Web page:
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Tuesday, May 8, 2012

Facebook Is Urging Members to Add Organ Donor Status

Nearly 7,000 people in the United States die each year while waiting for an organ transplant. It is a number that Facebook hopes to lower with its vast network of 161 million members in this country.

 The company announced a plan on Tuesday morning to encourage everyone on Facebook to start advertising their donor status on their pages, along with their birth dates and schools — a move that it hopes will create peer pressure to nudge more people to add their names to the rolls of registered organ donors.

 It is a rare foray by Facebook into social engineering from social networking, and one with a potentially profound effect, according to experts in the field of organ donation.

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Monday, May 7, 2012

What Will Make The Food Desert Bloom?

There's a battle for better health going on in poor neighborhoods across the country, and part of that battle involves getting people living in so-called food deserts access to healthy food.

But as many activists have learned, it takes a combination of access, innovation, and education to change peoples' habits for the better.

Duane Perry stepped into the struggle by accident twenty years ago. He founded an organization called The Food Trust that set up farmers markets in low-income neighborhoods of Philadelphia. At the time, he wasn't thinking about what makes people healthy or sick. The lack of grocery stores in these neighborhoods just seemed like an issue of basic fairness.
  "We'd go out and hear stories from little kids who'd say, 'My grandmother has to go out to the suburbs; she has to borrow a car from a friend to go once a month to get fresh fruits and vegetable; why is that?'" says Perry.

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Sunday, May 6, 2012

Are You Sitting Yourself to Death?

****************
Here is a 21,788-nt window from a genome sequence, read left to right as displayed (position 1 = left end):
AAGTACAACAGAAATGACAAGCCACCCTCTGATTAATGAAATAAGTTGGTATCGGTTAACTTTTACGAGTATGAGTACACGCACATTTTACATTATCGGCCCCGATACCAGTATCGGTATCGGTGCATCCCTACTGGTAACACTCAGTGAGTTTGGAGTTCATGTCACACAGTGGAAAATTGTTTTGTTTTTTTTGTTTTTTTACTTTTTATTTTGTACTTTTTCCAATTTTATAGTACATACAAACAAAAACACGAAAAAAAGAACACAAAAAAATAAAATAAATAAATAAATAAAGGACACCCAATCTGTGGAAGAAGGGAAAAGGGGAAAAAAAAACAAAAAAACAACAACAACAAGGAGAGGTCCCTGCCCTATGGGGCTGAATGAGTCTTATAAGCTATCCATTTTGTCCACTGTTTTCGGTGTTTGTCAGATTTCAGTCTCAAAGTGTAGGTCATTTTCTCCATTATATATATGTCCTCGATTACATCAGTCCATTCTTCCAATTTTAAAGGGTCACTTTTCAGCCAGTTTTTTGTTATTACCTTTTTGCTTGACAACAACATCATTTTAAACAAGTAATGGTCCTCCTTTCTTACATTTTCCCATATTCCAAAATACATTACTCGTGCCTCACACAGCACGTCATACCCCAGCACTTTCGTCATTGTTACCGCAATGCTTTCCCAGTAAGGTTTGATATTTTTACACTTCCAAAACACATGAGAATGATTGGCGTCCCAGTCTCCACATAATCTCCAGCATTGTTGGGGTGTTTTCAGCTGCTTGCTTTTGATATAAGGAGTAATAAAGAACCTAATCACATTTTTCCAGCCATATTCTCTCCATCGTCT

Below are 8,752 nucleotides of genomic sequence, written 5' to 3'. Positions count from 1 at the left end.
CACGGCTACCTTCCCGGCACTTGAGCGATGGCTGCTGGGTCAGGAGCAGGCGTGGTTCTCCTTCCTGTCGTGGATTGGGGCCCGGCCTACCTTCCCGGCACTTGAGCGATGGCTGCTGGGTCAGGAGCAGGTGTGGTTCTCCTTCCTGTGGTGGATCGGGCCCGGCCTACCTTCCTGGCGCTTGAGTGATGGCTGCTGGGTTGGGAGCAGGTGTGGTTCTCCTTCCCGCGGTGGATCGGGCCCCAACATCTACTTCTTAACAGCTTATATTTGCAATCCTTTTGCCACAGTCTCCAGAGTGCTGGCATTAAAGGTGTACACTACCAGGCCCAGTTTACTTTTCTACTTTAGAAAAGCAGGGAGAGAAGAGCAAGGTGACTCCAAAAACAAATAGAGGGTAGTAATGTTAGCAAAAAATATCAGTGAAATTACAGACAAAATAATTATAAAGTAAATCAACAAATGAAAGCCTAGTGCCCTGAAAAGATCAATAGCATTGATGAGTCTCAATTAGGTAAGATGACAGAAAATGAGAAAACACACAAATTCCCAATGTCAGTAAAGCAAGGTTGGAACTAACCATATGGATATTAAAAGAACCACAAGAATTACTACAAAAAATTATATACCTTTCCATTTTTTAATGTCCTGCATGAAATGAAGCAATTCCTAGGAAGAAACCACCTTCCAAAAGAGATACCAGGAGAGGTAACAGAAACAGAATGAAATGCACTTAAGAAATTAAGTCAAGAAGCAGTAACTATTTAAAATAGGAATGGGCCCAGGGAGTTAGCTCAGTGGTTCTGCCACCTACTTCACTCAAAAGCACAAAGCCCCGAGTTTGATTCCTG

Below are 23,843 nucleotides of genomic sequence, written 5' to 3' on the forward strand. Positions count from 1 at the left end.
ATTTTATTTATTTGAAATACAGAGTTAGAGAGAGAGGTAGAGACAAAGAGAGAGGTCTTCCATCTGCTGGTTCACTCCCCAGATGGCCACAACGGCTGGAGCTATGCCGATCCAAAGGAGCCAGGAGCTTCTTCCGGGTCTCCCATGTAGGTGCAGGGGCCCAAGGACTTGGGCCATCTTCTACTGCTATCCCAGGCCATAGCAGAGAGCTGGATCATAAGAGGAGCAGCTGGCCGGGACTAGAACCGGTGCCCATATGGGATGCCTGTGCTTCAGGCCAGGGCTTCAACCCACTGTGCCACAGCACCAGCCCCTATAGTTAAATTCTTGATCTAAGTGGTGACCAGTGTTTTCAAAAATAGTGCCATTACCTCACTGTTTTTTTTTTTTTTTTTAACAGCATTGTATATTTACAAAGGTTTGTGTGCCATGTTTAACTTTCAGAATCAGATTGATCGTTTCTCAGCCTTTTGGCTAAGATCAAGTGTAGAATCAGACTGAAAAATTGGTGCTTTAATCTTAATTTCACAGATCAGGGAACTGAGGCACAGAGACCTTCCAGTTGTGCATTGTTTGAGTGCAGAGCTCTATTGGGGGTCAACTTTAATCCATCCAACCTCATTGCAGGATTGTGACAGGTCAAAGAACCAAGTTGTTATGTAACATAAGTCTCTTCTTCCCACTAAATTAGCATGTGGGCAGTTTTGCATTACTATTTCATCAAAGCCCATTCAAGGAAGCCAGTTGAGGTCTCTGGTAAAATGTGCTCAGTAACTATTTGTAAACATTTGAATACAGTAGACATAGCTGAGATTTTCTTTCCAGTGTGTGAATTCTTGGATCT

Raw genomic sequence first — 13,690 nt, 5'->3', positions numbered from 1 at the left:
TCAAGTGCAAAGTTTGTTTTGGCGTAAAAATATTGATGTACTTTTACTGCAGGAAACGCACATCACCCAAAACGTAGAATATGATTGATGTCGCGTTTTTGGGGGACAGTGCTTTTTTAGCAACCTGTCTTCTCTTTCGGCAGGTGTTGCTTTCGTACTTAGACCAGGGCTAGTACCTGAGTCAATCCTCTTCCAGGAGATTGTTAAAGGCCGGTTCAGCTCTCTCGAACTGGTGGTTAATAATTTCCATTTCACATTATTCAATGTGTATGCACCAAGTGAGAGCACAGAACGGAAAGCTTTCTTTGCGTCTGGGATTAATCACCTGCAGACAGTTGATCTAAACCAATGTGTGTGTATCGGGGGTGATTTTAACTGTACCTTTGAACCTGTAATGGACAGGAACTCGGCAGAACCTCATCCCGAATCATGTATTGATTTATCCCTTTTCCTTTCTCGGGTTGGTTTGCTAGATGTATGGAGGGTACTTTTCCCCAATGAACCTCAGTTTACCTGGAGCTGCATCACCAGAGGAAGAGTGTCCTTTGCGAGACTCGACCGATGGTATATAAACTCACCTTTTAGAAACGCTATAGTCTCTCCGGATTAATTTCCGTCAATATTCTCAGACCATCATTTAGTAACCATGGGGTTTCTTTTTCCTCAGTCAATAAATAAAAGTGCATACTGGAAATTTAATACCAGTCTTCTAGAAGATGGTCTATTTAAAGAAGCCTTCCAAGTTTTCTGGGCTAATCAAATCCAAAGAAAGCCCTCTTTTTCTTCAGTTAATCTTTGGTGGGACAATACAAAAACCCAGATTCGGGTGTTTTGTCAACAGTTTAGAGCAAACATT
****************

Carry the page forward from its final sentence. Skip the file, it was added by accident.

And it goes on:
Do you exercise every day—pounding the pavement, breaking a sweat, raising your heart rate—all in the name of good health? Well, recent studies suggest that when it comes to your risk of premature death, all that physical activity may not matter as much as you think.

Prolonged periods of inactivity—best described as sitting a lot—is unhealthy. Deadly, even. In a survey of some 220,000 adults, those who sat for more than eight hours a day had a 15 percent greater risk of dying within three years than those who sat for fewer than four hours a day, found a March study published in the Archives of Internal Medicine. This risk still held true for those who spent part of their day exercising. The results were worse for those who sat for 11 hours or more a day. They had a 40 percent greater risk of early death compared to those who sat for under four hours. It should be noted, researchers say, that the study didn't prove that sitting caused this risk. It could very well be that people who tend to sit longer are less healthy or have a condition that makes it difficult to walk or stand. Further studies to clarify the relationship between sitting and mortality are needed.

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Friday, May 4, 2012

High fat diets and depression: a look in mice

Only a few weeks ago I looked at a study on fast food consumption and depression, and only a few days ago I talked about a brand new study looking at high fat diets and protection from heart attack damage. And today, we’ve got another study on high fat diet, this time in mice, and depressive-like behavior. What is the effect of a high fat diet? Well, it appears to be getting more complicated with each new study.